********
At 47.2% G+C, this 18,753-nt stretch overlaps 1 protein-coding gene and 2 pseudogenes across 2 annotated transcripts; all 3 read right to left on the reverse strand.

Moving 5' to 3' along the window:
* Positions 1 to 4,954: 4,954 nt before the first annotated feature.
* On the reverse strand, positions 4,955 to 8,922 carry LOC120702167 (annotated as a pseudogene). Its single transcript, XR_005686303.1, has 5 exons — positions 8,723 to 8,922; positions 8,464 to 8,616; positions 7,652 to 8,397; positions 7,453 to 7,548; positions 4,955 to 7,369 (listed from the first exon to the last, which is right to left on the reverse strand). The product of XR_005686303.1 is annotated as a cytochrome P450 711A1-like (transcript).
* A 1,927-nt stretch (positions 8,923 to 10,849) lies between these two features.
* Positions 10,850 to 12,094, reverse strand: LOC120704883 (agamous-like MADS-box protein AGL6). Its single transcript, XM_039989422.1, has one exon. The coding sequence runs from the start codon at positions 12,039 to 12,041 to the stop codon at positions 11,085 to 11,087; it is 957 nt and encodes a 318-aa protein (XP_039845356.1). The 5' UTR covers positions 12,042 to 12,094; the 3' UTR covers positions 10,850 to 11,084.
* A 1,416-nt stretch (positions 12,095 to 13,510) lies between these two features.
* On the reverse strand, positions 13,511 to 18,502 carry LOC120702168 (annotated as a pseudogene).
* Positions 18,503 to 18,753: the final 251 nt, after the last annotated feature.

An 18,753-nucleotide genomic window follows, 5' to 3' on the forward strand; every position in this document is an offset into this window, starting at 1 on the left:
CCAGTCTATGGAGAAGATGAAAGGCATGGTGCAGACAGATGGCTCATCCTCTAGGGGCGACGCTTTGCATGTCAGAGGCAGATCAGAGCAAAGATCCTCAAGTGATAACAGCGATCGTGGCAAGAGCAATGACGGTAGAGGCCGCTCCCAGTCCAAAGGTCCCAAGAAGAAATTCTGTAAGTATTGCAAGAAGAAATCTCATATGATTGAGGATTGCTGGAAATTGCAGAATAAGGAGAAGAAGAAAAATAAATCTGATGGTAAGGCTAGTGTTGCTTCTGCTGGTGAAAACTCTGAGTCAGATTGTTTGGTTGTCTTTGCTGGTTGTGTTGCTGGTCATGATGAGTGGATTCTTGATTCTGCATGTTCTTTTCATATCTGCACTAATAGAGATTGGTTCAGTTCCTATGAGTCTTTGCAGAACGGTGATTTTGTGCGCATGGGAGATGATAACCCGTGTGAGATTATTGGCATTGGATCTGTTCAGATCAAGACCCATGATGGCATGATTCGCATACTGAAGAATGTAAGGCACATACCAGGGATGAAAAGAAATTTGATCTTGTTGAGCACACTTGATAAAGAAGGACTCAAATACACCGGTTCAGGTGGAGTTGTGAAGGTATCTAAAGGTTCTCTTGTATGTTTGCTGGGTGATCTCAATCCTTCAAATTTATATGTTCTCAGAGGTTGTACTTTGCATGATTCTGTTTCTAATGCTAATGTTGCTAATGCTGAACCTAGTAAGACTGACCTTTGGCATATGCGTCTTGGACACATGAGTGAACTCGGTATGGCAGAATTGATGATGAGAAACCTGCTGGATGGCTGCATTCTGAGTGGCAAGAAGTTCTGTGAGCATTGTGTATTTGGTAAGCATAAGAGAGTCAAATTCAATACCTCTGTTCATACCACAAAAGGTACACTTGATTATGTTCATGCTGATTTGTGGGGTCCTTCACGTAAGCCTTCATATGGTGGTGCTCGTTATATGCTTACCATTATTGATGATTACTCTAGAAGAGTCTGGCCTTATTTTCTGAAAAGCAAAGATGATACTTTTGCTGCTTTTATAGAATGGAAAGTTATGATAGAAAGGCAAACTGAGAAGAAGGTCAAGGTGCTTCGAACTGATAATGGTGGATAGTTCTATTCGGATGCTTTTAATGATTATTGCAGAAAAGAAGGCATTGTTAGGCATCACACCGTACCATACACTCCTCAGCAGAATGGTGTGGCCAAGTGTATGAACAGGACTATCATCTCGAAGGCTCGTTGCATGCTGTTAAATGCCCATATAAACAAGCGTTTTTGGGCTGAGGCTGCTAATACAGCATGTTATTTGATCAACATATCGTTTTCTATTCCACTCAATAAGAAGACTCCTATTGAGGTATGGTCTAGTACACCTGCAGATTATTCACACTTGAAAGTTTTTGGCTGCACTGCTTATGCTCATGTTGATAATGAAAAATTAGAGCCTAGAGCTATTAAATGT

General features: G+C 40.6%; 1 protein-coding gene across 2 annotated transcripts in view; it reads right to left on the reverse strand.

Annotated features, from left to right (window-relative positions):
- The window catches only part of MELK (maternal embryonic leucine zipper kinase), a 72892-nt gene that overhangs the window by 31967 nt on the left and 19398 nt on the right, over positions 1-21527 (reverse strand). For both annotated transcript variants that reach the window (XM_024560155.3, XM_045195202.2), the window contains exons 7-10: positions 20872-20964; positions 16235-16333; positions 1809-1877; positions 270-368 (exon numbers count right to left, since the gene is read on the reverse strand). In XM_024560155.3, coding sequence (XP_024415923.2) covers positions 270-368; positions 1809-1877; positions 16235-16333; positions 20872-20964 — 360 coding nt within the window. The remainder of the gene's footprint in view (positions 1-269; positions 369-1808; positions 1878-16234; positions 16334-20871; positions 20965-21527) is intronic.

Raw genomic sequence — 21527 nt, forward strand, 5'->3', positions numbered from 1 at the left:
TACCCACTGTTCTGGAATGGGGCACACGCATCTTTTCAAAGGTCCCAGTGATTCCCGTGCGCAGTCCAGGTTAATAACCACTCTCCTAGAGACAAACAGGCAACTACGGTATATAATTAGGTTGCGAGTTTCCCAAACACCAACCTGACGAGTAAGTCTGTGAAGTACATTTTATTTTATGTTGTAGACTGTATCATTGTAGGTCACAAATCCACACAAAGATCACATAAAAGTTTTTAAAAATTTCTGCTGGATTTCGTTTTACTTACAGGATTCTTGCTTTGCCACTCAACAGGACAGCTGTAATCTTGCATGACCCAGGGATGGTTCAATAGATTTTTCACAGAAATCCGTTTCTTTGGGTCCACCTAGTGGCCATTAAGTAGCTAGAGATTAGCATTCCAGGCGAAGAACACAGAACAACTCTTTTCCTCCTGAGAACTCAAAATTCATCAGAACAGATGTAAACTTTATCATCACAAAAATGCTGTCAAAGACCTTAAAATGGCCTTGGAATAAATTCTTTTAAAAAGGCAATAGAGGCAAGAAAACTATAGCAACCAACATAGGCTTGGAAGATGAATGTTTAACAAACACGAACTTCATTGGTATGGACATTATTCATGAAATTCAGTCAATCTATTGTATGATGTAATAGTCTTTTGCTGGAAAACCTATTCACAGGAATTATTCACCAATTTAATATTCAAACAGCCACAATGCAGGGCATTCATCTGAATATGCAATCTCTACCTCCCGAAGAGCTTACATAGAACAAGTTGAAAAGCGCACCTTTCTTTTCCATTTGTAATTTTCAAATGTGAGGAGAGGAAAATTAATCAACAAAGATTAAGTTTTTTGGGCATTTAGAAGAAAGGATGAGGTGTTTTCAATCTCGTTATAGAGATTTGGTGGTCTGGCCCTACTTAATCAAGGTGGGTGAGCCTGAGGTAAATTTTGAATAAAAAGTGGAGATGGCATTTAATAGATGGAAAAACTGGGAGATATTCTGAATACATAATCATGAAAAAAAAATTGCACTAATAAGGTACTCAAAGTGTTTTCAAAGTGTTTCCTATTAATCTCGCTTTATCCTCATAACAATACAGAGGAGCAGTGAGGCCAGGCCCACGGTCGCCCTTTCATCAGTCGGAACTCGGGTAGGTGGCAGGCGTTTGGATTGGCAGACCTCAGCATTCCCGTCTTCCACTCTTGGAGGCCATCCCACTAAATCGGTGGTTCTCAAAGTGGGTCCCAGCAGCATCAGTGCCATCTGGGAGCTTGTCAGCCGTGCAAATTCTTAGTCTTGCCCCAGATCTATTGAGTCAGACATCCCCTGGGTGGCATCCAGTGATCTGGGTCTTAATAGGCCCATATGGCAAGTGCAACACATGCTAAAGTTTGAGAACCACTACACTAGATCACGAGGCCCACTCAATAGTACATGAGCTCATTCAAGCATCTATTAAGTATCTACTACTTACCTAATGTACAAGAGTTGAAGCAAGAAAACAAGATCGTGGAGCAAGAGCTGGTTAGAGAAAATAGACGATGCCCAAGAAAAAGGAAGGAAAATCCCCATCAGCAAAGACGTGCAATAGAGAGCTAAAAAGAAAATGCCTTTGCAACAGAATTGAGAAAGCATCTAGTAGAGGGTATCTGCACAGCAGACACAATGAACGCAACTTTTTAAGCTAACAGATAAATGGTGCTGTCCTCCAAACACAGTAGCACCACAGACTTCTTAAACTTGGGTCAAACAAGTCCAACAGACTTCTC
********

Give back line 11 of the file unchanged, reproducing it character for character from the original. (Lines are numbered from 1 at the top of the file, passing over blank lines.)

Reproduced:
CCAGTCTATGGAGAAGATGAAAGGCATGGTGCAGACAGATGGCTCATCCTCTAGGGGCGACGCTTTGCATGTCAGAGGCAGATCAGAGCAAAGATCCTCAAGTGATAACAGCGATCGTGGCAAGAGCAATGACGGTAGAGGCCGCTCCCAGTCCAAAGGTCCCAAGAAGAAATTCTGTAAGTATTGCAAGAAGAAATCTCATATGATTGAGGATTGCTGGAAATTGCAGAATAAGGAGAAGAAGAAAAATAAATCTGATGGTAAGGCTAGTGTTGCTTCTGCTGGTGAAAACTCTGAGTCAGATTGTTTGGTTGTCTTTGCTGGTTGTGTTGCTGGTCATGATGAGTGGATTCTTGATTCTGCATGTTCTTTTCATATCTGCACTAATAGAGATTGGTTCAGTTCCTATGAGTCTTTGCAGAACGGTGATTTTGTGCGCATGGGAGATGATAACCCGTGTGAGATTATTGGCATTGGATCTGTTCAGATCAAGACCCATGATGGCATGATTCGCATACTGAAGAATGTAAGGCACATACCAGGGATGAAAAGAAATTTGATCTTGTTGAGCACACTTGATAAAGAAGGACTCAAATACACCGGTTCAGGTGGAGTTGTGAAGGTATCTAAAGGTTCTCTTGTATGTTTGCTGGGTGATCTCAATCCTTCAAATTTATATGTTCTCAGAGGTTGTACTTTGCATGATTCTGTTTCTAATGCTAATGTTGCTAATGCTGAACCTAGTAAGACTGACCTTTGGCATATGCGTCTTGGACACATGAGTGAACTCGGTATGGCAGAATTGATGATGAGAAACCTGCTGGATGGCTGCATTCTGAGTGGCAAGAAGTTCTGTGAGCATTGTGTATTTGGTAAGCATAAGAGAGTCAAATTCAATACCTCTGTTCATACCACAAAAGGTACACTTGATTATGTTCATGCTGATTTGTGGGGTCCTTCACGTAAGCCTTCATATGGTGGTGCTCGTTATATGCTTACCATTATTGATGATTACTCTAGAAGAGTCTGGCCTTATTTTCTGAAAAGCAAAGATGATACTTTTGCTGCTTTTATAGAATGGAAAGTTATGATAGAAAGGCAAACTGAGAAGAAGGTCAAGGTGCTTCGAACTGATAATGGTGGATAGTTCTATTCGGATGCTTTTAATGATTATTGCAGAAAAGAAGGCATTGTTAGGCATCACACCGTACCATACACTCCTCAGCAGAATGGTGTGGCCAAGTGTATGAACAGGACTATCATCTCGAAGGCTCGTTGCATGCTGTTAAATGCCCATATAAACAAGCGTTTTTGGGCTGAGGCTGCTAATACAGCATGTTATTTGATCAACATATCGTTTTCTATTCCACTCAATAAGAAGACTCCTATTGAGGTATGGTCTAGTACACCTGCAGATTATTCACACTTGAAAGTTTTTGGCTGCACTGCTTATGCTCATGTTGATAATGAAAAATTAGAGCCTAGAGCTATTAAATGT